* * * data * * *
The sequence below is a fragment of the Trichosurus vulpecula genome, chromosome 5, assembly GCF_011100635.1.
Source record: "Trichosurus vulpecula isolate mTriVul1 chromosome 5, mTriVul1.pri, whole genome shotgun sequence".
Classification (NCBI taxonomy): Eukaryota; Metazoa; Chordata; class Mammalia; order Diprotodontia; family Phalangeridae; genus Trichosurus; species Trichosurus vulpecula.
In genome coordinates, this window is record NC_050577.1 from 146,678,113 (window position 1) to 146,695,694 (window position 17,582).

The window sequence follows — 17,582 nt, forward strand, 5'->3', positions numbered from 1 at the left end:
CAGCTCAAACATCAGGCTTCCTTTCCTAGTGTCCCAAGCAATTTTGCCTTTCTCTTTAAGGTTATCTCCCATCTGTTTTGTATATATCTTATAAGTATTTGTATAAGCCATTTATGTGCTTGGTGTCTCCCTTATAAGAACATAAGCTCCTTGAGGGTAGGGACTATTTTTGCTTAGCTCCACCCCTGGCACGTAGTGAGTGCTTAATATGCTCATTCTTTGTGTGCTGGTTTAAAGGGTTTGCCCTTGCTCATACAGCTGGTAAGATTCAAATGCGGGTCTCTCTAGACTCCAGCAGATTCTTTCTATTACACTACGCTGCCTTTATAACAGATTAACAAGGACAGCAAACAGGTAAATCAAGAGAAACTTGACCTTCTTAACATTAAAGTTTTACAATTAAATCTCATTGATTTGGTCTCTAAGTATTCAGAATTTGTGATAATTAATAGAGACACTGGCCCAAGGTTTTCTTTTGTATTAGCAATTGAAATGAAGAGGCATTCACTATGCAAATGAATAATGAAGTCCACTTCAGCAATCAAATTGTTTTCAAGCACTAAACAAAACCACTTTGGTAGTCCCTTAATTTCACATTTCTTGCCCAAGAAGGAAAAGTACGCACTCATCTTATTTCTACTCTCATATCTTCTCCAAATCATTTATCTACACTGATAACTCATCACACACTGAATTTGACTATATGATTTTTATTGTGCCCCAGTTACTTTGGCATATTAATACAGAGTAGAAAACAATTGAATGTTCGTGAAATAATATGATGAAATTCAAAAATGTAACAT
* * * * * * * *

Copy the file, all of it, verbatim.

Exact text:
The sequence below is a fragment of the Trichosurus vulpecula genome, chromosome 5, assembly GCF_011100635.1.
Source record: "Trichosurus vulpecula isolate mTriVul1 chromosome 5, mTriVul1.pri, whole genome shotgun sequence".
Classification (NCBI taxonomy): Eukaryota; Metazoa; Chordata; class Mammalia; order Diprotodontia; family Phalangeridae; genus Trichosurus; species Trichosurus vulpecula.
In genome coordinates, this window is record NC_050577.1 from 146,678,113 (window position 1) to 146,695,694 (window position 17,582).

The window sequence follows — 17,582 nt, forward strand, 5'->3', positions numbered from 1 at the left end:
CAGCTCAAACATCAGGCTTCCTTTCCTAGTGTCCCAAGCAATTTTGCCTTTCTCTTTAAGGTTATCTCCCATCTGTTTTGTATATATCTTATAAGTATTTGTATAAGCCATTTATGTGCTTGGTGTCTCCCTTATAAGAACATAAGCTCCTTGAGGGTAGGGACTATTTTTGCTTAGCTCCACCCCTGGCACGTAGTGAGTGCTTAATATGCTCATTCTTTGTGTGCTGGTTTAAAGGGTTTGCCCTTGCTCATACAGCTGGTAAGATTCAAATGCGGGTCTCTCTAGACTCCAGCAGATTCTTTCTATTACACTACGCTGCCTTTATAACAGATTAACAAGGACAGCAAACAGGTAAATCAAGAGAAACTTGACCTTCTTAACATTAAAGTTTTACAATTAAATCTCATTGATTTGGTCTCTAAGTATTCAGAATTTGTGATAATTAATAGAGACACTGGCCCAAGGTTTTCTTTTGTATTAGCAATTGAAATGAAGAGGCATTCACTATGCAAATGAATAATGAAGTCCACTTCAGCAATCAAATTGTTTTCAAGCACTAAACAAAACCACTTTGGTAGTCCCTTAATTTCACATTTCTTGCCCAAGAAGGAAAAGTACGCACTCATCTTATTTCTACTCTCATATCTTCTCCAAATCATTTATCTACACTGATAACTCATCACACACTGAATTTGACTATATGATTTTTATTGTGCCCCAGTTACTTTGGCATATTAATACAGAGTAGAAAACAATTGAATGTTCGTGAAATAATATGATGAAATTCAAAAATGTAACAT